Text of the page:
Cianci has conceded the basic accuracy of many of the facts in the article either during the course of his deposition or in response to defendants' Notice to Admit. The parties have stipulated that Cianci's response to the Notice to Admit would be sealed; however, the parties were not prevented from making any appropriate use of or reference to any portion of the response in connection with the present motion and other proceedings before the court. In any event, for the purposes of deciding the present motion it is not necessary for the court to discuss in detail the admitted facts. It should suffice to note that Cianci vigorously disputes the accuracy of at least two of the "facts" in the article: that he failed his lie detector test three times and that Redick's account of the alleged rape as reported in the article is true.

 Legal Principles

 The starting point in analyzing any defamation action brought by a public official or public figure must be the fundamental First Amendment principles set forth by the Supreme Court in its seminal decision, New York Times Co. v. Sullivan, 376 U.S. 254, 84 S. Ct. 710, 11 L. Ed. 2d 686 (1964). See generally Hutchinson v. Proxmire, 443 U.S. 111, 133, 99 S. Ct. 2675, 2687, 61 L. Ed. 2d 411, 430 (1979); Wolston v. Reader's Digest Assoc., 443 U.S. 157, 162-165, 99 S. Ct. 2701, 2705-2706, 61 L. Ed. 2d 450, 457-58 (1979); Herbert v. Lando, 441 U.S. 153, 155-57, 99 S. Ct. 1635, 1638-39, 60 L. Ed. 2d 115, 121-22 (1979). In New York Times v. Sullivan, the Court reaffirmed the "profound national commitment to the principle that debate on public issues should be uninhibited, robust, and wide-open, and that it may well include vehement, caustic, and sometimes unpleasantly sharp attacks on government and public officials." 376 U.S. at 270, 84 S. Ct. at 721. The Court explained that freedoms of expression must have breathing space in order to survive. Id. at 271-72, 84 S. Ct. at 721. As has been subsequently noted, "(t)he very possibility of having to engage in litigation, an expensive and protracted process, is threat enough to cause discussion and debate to "steer far wider of the unlawful zone' thereby keeping protected discussion from public cognizance." Rosenbloom v. Metromedia, Inc., 403 U.S. 29, 52-53, 91 S. Ct. 1811, 1824, 29 L. Ed. 2d 296 (1971) (plurality). Accordingly, the Court in New York Times v. Sullivan held that the constitution prohibits a public official from recovering damages for a defamatory falsehood relating to his official conduct unless he proves that the statement was made with actual malice. 376 U.S. at 279-80, 84 S. Ct. at 726.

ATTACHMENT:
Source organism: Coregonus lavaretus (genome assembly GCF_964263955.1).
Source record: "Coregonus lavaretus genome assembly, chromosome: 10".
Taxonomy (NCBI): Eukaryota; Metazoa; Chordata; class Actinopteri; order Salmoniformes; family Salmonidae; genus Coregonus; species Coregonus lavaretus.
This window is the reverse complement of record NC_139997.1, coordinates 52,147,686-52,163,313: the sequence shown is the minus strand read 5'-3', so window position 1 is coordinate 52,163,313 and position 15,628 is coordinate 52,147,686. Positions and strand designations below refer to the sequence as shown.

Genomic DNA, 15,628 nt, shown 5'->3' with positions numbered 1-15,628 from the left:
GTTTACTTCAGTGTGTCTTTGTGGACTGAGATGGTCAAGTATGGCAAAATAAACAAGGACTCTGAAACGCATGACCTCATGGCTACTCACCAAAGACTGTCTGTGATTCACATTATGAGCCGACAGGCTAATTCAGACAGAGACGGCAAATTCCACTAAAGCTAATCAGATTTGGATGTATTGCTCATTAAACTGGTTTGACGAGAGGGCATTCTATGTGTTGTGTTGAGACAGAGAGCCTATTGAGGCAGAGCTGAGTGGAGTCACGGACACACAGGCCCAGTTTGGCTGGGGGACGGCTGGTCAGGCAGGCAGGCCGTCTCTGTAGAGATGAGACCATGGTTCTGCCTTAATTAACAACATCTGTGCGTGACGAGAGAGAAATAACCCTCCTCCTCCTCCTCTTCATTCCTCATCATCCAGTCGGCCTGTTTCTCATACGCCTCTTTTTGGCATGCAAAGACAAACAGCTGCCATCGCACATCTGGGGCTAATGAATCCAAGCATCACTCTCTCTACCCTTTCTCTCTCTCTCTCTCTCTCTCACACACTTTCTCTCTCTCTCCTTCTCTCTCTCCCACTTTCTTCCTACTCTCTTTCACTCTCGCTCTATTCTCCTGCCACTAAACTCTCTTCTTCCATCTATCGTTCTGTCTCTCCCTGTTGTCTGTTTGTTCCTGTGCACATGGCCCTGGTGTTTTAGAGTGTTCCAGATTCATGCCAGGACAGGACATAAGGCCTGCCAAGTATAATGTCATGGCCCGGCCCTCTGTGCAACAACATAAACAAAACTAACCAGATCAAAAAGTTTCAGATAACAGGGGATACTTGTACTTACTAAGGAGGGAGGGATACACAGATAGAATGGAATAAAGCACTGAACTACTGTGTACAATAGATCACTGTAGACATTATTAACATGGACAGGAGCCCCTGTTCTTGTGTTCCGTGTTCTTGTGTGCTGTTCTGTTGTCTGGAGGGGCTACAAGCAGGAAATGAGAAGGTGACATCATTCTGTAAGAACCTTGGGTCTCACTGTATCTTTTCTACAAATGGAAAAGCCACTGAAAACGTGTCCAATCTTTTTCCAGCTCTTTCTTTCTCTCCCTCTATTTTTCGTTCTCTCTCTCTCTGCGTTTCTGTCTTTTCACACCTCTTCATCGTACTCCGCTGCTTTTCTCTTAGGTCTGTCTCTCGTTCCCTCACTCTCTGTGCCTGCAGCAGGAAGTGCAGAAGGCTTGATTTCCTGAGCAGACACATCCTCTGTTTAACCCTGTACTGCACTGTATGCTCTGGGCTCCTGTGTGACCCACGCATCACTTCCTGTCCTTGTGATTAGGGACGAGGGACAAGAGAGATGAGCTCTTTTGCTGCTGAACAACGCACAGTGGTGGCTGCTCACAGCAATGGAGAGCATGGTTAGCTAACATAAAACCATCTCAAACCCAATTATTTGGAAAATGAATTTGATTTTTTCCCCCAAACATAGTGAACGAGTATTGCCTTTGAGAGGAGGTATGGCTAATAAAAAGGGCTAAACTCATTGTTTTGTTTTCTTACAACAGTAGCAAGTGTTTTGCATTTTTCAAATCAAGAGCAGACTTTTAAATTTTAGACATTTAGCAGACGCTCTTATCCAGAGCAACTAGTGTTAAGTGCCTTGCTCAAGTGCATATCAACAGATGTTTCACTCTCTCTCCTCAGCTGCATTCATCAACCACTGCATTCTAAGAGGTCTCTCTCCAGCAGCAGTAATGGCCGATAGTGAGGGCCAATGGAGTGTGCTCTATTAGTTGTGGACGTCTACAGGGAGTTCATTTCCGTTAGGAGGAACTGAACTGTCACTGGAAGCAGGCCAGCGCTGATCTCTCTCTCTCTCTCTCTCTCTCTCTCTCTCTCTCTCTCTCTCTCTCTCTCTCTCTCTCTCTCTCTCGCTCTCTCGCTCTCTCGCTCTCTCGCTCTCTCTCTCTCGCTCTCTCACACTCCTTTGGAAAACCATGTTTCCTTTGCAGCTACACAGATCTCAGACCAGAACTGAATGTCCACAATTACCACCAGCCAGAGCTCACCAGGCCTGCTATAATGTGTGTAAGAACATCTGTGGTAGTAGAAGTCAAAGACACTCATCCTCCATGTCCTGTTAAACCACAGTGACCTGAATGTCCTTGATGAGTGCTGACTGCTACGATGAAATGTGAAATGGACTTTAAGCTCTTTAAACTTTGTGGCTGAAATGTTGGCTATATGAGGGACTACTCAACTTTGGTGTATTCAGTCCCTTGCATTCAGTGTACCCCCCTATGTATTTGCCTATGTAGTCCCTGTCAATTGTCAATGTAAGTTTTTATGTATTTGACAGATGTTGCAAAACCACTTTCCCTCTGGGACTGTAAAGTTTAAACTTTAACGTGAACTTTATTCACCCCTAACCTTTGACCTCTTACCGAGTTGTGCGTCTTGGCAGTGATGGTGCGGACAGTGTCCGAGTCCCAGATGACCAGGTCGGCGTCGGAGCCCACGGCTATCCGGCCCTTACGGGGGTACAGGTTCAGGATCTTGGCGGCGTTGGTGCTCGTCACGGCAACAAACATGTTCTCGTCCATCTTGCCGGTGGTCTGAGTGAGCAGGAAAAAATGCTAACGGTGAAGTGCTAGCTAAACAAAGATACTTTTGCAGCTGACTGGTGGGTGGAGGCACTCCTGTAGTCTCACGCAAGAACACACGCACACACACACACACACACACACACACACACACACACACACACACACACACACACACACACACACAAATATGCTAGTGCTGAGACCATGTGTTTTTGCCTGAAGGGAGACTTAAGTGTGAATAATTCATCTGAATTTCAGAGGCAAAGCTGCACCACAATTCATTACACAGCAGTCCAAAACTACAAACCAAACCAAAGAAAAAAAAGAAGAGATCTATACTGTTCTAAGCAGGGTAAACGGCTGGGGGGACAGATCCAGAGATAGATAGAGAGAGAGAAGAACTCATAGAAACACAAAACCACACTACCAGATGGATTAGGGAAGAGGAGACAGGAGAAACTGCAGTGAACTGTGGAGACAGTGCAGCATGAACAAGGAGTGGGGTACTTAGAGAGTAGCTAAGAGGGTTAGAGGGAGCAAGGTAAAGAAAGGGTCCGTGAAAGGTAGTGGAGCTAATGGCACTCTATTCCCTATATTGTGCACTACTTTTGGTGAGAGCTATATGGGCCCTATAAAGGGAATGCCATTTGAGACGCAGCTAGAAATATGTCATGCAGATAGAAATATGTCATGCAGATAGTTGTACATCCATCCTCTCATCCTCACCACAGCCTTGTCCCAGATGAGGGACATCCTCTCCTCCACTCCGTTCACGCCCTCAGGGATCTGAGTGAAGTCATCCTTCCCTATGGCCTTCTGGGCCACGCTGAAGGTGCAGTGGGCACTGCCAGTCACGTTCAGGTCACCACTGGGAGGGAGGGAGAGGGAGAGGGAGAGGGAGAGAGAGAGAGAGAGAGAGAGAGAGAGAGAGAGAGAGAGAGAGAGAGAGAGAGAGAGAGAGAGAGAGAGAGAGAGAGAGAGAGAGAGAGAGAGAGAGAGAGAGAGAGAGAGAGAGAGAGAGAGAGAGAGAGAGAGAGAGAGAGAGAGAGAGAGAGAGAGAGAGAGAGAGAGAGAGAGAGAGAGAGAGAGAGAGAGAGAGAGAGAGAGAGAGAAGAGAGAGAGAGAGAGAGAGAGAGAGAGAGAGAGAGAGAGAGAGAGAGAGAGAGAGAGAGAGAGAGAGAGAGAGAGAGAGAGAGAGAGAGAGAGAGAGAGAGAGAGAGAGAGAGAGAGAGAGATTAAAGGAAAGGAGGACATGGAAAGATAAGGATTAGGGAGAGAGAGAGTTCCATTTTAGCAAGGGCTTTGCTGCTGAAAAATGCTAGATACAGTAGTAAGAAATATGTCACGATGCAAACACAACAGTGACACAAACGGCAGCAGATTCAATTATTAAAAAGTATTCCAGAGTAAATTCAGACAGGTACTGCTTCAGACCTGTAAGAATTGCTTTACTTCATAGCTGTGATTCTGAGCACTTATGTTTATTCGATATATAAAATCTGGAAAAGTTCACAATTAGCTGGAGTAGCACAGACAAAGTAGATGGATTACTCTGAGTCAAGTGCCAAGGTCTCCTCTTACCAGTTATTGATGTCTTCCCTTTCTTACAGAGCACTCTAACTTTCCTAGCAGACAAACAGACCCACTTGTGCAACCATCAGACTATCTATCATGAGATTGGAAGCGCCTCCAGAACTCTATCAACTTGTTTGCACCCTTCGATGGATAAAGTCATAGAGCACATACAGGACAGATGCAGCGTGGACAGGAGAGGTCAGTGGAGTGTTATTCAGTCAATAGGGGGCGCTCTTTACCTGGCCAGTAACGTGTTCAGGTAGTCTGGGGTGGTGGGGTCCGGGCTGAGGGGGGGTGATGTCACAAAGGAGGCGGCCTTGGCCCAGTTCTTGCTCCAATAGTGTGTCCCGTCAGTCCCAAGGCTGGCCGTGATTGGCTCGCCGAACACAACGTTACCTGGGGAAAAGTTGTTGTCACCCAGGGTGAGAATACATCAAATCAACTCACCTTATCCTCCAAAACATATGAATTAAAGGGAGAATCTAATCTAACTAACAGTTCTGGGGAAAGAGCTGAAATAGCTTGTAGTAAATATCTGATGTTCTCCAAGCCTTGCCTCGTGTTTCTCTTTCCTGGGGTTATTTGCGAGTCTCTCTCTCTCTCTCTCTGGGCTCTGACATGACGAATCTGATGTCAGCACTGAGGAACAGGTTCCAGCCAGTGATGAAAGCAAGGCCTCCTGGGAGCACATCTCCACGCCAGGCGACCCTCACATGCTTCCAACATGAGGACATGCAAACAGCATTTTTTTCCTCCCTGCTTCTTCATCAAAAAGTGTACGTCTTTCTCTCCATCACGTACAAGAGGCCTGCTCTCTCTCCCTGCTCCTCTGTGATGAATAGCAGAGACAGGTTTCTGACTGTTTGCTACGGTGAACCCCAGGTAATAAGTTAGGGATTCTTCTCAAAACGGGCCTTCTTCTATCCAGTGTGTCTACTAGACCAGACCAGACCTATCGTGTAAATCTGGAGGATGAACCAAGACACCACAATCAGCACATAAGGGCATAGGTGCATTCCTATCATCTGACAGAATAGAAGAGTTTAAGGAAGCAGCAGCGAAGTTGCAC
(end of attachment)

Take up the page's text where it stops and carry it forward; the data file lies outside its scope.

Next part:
In the case at hand, it is beyond dispute that plaintiff Cianci is a public official within the meaning of New York Times v. Sullivan and its progeny. As a public official, anything which might touch on his fitness for office is relevant and protected in public discussion. Garrison v. Louisiana, 379 U.S. 64, 77, 85 S. Ct. 209, 217, 13 L. Ed. 2d 125 (1964). It is well-established "as a matter of constitutional law that a charge of criminal conduct, no matter how remote in time or place, can never be irrelevant to an official's or a candidate's fitness for office." Monitor Patriot Co. v. Roy, 401 U.S. 265, 277, 91 S. Ct. 621, 628, 28 L. Ed. 2d 35 (1971).

 Public discussion regarding public officials such as Cianci merits careful protection under the First Amendment for several reasons. First, public officials such as Cianci "enjoy significantly greater access to the channels of effective communication and hence have a more realistic opportunity to counteract false statements than private individuals normally enjoy." Gertz v. Robert Welch, Inc., 418 U.S. 323, 344, 94 S. Ct. 2997, 3009, 41 L. Ed. 2d 789 (1974) (footnote omitted). Second, public officials such as Cianci have voluntarily become involved in public controversy. "An individual who decides to seek governmental office must ...